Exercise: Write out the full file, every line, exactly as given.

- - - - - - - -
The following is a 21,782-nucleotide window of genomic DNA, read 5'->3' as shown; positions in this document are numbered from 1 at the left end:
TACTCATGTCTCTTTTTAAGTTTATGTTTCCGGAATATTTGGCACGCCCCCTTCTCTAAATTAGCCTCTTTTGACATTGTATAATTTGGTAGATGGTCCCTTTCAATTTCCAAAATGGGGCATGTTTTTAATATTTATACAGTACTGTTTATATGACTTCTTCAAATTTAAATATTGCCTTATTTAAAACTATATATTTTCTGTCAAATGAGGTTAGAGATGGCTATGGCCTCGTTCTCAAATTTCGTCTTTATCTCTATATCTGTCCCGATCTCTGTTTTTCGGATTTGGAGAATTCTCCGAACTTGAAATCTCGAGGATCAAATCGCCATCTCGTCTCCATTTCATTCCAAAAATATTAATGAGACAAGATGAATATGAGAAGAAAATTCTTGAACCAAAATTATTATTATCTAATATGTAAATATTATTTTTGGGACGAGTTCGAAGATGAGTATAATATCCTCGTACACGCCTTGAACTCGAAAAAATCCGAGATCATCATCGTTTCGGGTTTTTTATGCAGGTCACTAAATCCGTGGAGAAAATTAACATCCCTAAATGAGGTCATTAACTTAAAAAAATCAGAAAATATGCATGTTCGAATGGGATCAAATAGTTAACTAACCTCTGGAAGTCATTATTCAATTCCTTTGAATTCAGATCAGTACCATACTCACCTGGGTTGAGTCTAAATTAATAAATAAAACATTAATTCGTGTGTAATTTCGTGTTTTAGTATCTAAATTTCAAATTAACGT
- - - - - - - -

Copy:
The following is a 21,782-nucleotide window of genomic DNA, read 5'->3' as shown; positions in this document are numbered from 1 at the left end:
TACTCATGTCTCTTTTTAAGTTTATGTTTCCGGAATATTTGGCACGCCCCCTTCTCTAAATTAGCCTCTTTTGACATTGTATAATTTGGTAGATGGTCCCTTTCAATTTCCAAAATGGGGCATGTTTTTAATATTTATACAGTACTGTTTATATGACTTCTTCAAATTTAAATATTGCCTTATTTAAAACTATATATTTTCTGTCAAATGAGGTTAGAGATGGCTATGGCCTCGTTCTCAAATTTCGTCTTTATCTCTATATCTGTCCCGATCTCTGTTTTTCGGATTTGGAGAATTCTCCGAACTTGAAATCTCGAGGATCAAATCGCCATCTCGTCTCCATTTCATTCCAAAAATATTAATGAGACAAGATGAATATGAGAAGAAAATTCTTGAACCAAAATTATTATTATCTAATATGTAAATATTATTTTTGGGACGAGTTCGAAGATGAGTATAATATCCTCGTACACGCCTTGAACTCGAAAAAATCCGAGATCATCATCGTTTCGGGTTTTTTATGCAGGTCACTAAATCCGTGGAGAAAATTAACATCCCTAAATGAGGTCATTAACTTAAAAAAATCAGAAAATATGCATGTTCGAATGGGATCAAATAGTTAACTAACCTCTGGAAGTCATTATTCAATTCCTTTGAATTCAGATCAGTACCATACTCACCTGGGTTGAGTCTAAATTAATAAATAAAACATTAATTCGTGTGTAATTTCGTGTTTTAGTATCTAAATTTCAAATTAACGT